a. All items must be grown and/or processed by the vendor. No repackaging is allowed.
b. Meat and poultry producers and processors are regulated by the New Mexico Livestock Board. Meat (beef, pork, lamb, ostrich, emu and other ratites) offered for sale within the state must be slaughtered and processed at a state (or federal) inspected plant. A list of state-inspected plants is available from the Livestock Board (https://www.nmlbonline.com/) Custom-cutting plants are not inspected, and can only process meat for personal consumption. Meat that is processed in an inspected plant will be packaged and labeled according to state regulations.
c. Poultry comes under different rules. Producers who raise their own birds, and produce and slaughter fewer than 20,000 birds per year, are exempt from inspection by either the State or the Federal government. They must still be registered, however, with the New Mexico Livestock Board (https://www.nmlbonline.com/), and meet the guidelines for custom exempt plants. Poultry products should be labeled with the net weight, producer name, product name, and their NM Livestock Board registration number.
d. Game meat, which includes buffalo, deer and elk, is also exempt from state and federal requirements. The NM Livestock Board offers a voluntary inspection and registration process, which enables producers to comply with the NM Environment Department’s rule that meat producers must come from an “approved source.”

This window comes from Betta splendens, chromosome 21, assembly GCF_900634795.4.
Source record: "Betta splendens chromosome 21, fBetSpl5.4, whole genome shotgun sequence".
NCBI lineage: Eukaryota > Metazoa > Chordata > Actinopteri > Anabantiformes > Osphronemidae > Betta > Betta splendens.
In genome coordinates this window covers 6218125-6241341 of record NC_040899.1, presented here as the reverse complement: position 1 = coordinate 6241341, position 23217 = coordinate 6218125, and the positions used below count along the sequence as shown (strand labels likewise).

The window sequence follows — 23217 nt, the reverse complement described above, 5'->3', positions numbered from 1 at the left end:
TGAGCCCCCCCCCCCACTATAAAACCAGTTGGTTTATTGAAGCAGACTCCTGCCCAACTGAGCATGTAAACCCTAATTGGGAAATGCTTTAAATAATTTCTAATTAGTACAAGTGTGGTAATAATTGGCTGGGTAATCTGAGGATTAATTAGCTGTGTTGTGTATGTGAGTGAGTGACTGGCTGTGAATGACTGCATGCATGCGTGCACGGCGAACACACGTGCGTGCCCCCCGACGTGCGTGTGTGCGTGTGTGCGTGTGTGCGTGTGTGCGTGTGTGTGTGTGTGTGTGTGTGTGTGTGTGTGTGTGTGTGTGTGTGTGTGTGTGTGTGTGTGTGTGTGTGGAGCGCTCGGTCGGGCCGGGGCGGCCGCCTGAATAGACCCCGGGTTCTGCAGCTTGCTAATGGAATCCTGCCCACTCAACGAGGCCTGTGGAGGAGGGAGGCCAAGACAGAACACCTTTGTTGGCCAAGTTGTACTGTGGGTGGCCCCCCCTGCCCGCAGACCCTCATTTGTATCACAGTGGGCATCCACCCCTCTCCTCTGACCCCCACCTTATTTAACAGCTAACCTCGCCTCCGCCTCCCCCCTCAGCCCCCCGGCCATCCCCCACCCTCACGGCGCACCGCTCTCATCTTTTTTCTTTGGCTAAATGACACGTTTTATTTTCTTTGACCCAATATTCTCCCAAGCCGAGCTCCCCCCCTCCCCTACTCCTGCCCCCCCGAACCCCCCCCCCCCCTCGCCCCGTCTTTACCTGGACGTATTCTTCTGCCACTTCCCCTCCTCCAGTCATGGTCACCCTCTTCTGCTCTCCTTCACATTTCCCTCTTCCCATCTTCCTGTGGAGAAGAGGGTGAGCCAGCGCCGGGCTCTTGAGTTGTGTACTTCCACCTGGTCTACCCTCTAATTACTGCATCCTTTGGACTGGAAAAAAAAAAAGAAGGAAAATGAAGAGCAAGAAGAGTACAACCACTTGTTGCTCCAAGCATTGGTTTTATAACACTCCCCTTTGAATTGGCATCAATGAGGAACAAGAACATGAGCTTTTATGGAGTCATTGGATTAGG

e. Meat and poultry producers who sell meat at farmers’ markets and who do not cut meat do not need a license from the NM Environment Department, although they are still subject to the Food Act, ensuring that the food is stored and handled safely. As a potentially hazardous food, meat must be kept at 45 degrees F or below. Anybody who cuts meat in any way after it has been processed is regulated as a “meat market” under the Food Service Sanitation regulations.
f. Live animals. Sellers can take orders for live animals which can then be processed at a custom plant as a service to the customer. Such animals must follow Livestock Board rules on proof of ownership and branding.
g. For more information visit the NM Livestock Board on the web at http://www.nmlbonline.com/ or call (800) 432-6889.
8. Animal Products:
a. Must be in their natural state, except as specified below.
b. Hides or pelts must be tanned to garment quality and must not be stored or transported in contact with food products.
c. Products must be in a sanitary condition.
d. Products must be from domesticated animals and may not be wild gathered. Products must come from animals held by the vendor 50% of the production time of the finished product.